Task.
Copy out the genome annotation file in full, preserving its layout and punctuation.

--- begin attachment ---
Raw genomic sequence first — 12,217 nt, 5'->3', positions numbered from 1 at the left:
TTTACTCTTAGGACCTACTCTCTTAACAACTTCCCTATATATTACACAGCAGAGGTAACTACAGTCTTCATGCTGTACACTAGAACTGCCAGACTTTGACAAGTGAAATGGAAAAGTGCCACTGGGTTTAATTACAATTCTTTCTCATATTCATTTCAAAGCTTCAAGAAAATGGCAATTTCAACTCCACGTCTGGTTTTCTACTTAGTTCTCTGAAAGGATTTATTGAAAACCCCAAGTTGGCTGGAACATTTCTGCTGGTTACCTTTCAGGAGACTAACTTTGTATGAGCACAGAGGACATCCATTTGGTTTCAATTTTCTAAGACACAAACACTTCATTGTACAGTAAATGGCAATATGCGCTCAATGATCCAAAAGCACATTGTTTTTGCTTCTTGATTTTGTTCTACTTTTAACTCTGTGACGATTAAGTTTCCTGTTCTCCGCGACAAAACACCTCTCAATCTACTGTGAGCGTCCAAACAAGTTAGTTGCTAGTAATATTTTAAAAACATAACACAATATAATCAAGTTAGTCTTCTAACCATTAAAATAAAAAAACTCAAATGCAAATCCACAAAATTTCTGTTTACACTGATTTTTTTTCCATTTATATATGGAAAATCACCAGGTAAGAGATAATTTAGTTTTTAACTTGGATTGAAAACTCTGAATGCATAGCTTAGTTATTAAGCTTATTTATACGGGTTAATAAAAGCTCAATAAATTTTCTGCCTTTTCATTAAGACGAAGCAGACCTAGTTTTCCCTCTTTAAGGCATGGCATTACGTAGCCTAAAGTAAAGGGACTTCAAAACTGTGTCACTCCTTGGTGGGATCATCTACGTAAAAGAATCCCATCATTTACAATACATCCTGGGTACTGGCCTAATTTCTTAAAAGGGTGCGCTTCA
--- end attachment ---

Raw genomic sequence first — 12,217 nt, 5'->3', positions numbered from 1 at the left:
TTTACTCTTAGGACCTACTCTCTTAACAACTTCCCTATATATTACACAGCAGAGGTAACTACAGTCTTCATGCTGTACACTAGAACTGCCAGACTTTGACAAGTGAAATGGAAAAGTGCCACTGGGTTTAATTACAATTCTTTCTCATATTCATTTCAAAGCTTCAAGAAAATGGCAATTTCAACTCCACGTCTGGTTTTCTACTTAGTTCTCTGAAAGGATTTATTGAAAACCCCAAGTTGGCTGGAACATTTCTGCTGGTTACCTTTCAGGAGACTAACTTTGTATGAGCACAGAGGACATCCATTTGGTTTCAATTTTCTAAGACACAAACACTTCATTGTACAGTAAATGGCAATATGCGCTCAATGATCCAAAAGCACATTGTTTTTGCTTCTTGATTTTGTTCTACTTTTAACTCTGTGACGATTAAGTTTCCTGTTCTCCGCGACAAAACACCTCTCAATCTACTGTGAGCGTCCAAACAAGTTAGTTGCTAGTAATATTTTAAAAACATAACACAATATAATCAAGTTAGTCTTCTAACCATTAAAATAAAAAAACTCAAATGCAAATCCACAAAATTTCTGTTTACACTGATTTTTTTTCCATTTATATATGGAAAATCACCAGGTAAGAGATAATTTAGTTTTTAACTTGGATTGAAAACTCTGAATGCATAGCTTAGTTATTAAGCTTATTTATACGGGTTAATAAAAGCTCAATAAATTTTCTGCCTTTTCATTAAGACGAAGCAGACCTAGTTTTCCCTCTTTAAGGCATGGCATTACGTAGCCTAAAGTAAAGGGACTTCAAAACTGTGTCACTCCTTGGTGGGATCATCTACGTAAAAGAATCCCATCATTTACAATACATCCTGGGTACTGGCCTAATTTCTTAAAAGGGTGCGCTTCA